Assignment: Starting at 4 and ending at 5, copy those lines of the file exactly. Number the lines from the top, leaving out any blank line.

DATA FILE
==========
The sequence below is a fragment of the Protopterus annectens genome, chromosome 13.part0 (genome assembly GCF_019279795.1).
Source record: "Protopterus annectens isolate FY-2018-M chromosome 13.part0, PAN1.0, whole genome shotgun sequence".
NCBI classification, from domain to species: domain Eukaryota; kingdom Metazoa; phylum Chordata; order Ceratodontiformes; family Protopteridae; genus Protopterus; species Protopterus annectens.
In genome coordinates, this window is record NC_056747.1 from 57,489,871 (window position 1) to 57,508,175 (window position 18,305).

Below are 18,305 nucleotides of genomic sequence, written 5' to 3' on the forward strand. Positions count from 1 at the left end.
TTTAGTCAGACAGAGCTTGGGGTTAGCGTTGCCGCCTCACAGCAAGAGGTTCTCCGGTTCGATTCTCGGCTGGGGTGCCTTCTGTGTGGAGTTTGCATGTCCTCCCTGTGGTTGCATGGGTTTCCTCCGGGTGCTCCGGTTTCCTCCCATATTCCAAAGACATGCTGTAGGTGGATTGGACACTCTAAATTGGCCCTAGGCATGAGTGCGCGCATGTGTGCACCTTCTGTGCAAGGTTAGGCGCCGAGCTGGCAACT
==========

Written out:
In genome coordinates, this window is record NC_056747.1 from 57,489,871 (window position 1) to 57,508,175 (window position 18,305).

Below are 18,305 nucleotides of genomic sequence, written 5' to 3' on the forward strand. Positions count from 1 at the left end.